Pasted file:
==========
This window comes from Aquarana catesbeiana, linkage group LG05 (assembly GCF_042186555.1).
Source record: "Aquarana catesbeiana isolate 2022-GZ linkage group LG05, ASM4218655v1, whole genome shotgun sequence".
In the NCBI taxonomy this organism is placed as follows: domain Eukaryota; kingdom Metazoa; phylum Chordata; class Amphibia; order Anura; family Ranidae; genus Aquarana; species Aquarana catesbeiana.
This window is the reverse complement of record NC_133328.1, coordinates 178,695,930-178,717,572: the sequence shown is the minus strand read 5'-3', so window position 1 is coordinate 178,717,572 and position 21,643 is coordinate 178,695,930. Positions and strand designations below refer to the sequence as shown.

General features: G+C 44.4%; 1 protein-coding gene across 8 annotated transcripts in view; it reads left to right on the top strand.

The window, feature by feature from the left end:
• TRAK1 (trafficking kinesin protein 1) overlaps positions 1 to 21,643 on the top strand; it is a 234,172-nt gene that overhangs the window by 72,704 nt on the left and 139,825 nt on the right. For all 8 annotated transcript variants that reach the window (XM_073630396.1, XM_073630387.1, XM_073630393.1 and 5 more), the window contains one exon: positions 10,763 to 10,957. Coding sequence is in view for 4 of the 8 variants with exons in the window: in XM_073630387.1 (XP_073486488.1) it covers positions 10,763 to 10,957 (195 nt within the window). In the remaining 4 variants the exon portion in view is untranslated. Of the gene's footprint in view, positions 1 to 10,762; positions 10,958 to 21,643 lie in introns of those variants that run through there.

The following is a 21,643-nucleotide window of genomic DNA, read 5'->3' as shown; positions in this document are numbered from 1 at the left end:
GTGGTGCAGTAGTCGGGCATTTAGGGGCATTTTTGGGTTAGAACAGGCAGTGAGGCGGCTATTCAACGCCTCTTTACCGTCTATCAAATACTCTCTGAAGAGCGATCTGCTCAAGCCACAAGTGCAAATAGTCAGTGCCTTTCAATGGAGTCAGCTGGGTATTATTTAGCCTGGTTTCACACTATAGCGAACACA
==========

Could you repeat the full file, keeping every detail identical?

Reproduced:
This window comes from Aquarana catesbeiana, linkage group LG05 (assembly GCF_042186555.1).
Source record: "Aquarana catesbeiana isolate 2022-GZ linkage group LG05, ASM4218655v1, whole genome shotgun sequence".
In the NCBI taxonomy this organism is placed as follows: domain Eukaryota; kingdom Metazoa; phylum Chordata; class Amphibia; order Anura; family Ranidae; genus Aquarana; species Aquarana catesbeiana.
This window is the reverse complement of record NC_133328.1, coordinates 178,695,930-178,717,572: the sequence shown is the minus strand read 5'-3', so window position 1 is coordinate 178,717,572 and position 21,643 is coordinate 178,695,930. Positions and strand designations below refer to the sequence as shown.

General features: G+C 44.4%; 1 protein-coding gene across 8 annotated transcripts in view; it reads left to right on the top strand.

The window, feature by feature from the left end:
• TRAK1 (trafficking kinesin protein 1) overlaps positions 1 to 21,643 on the top strand; it is a 234,172-nt gene that overhangs the window by 72,704 nt on the left and 139,825 nt on the right. For all 8 annotated transcript variants that reach the window (XM_073630396.1, XM_073630387.1, XM_073630393.1 and 5 more), the window contains one exon: positions 10,763 to 10,957. Coding sequence is in view for 4 of the 8 variants with exons in the window: in XM_073630387.1 (XP_073486488.1) it covers positions 10,763 to 10,957 (195 nt within the window). In the remaining 4 variants the exon portion in view is untranslated. Of the gene's footprint in view, positions 1 to 10,762; positions 10,958 to 21,643 lie in introns of those variants that run through there.

The following is a 21,643-nucleotide window of genomic DNA, read 5'->3' as shown; positions in this document are numbered from 1 at the left end:
GTGGTGCAGTAGTCGGGCATTTAGGGGCATTTTTGGGTTAGAACAGGCAGTGAGGCGGCTATTCAACGCCTCTTTACCGTCTATCAAATACTCTCTGAAGAGCGATCTGCTCAAGCCACAAGTGCAAATAGTCAGTGCCTTTCAATGGAGTCAGCTGGGTATTATTTAGCCTGGTTTCACACTATAGCGAACACA